Spain Still Needs a Bailout

Spain Debt Sells Despite Bailout Pressure –

Flag of Spain

Here is an example of the mainstream media’s reporting of the Eurocrisis:

Despite mounting pressure for it to seek an international bailout, the Spanish government proved it can still finance itself on markets.

No such thing happened. If you have been following the Eurocrisis, you know that Spain is not selling debt to disinterested third parties looking for a good investment. The debt is being sold almost exclusively to its own banks. It’s easy to sell debt when you have a captive market.

Spanish banks are essentially dead, but they are being propped up by the Bank of Spain’s Emergency Liquidity Assistance under the auspices of the ECB. Spain sells bonds to its banks who immediately pledge the bonds as collateral for cash to prop themselves up. This action is occurring in Greece, too.

Spain needs a bailout. There are no two ways around it. A country can finance a few billion here or there, but Spain needs at least €86bn to finance maturing debt and its budget deficit for the rest of the year.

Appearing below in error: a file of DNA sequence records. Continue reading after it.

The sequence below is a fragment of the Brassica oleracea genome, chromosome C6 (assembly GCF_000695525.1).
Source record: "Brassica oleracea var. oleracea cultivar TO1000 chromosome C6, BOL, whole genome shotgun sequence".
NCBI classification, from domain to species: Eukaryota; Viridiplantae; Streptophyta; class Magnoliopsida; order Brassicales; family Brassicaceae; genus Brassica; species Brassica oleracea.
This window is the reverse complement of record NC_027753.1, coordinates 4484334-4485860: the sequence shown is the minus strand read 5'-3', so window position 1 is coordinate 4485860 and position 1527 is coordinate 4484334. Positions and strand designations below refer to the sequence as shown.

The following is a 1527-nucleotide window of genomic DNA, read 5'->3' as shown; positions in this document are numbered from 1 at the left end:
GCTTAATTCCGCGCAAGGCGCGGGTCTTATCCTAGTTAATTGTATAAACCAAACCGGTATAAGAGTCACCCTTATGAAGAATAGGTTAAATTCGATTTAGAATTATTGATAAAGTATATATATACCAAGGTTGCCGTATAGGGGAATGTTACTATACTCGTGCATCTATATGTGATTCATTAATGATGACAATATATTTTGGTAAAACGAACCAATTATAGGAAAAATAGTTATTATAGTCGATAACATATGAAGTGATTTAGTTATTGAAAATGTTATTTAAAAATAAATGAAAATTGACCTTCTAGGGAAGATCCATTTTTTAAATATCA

Short-term investor exuberance and hope will forestall the crisis, but the math does not change. Spain needs too much money:




2 thoughts on “Spain Still Needs a Bailout

  1. You have a deep understanding of the fundamentals of the Euro crisis. I really do enjoy reading your blog. What is your background?

    As I understand it, once the ECB approves a central bank for the Emergency Liquidity Assistance program, a commercial bank can borrow virtually unlimited funds. If the bank can then pledge these bonds for the loans it receives, its give the Bank of Spain an unlimited printing press. Do I understand this correctly?


    • That’s what is happening. Greece has been able to forestall its collapse while it awaits the next tranche of troika aid. I wrote a blog post about the mechanics of what Greece and the ECB are up to.

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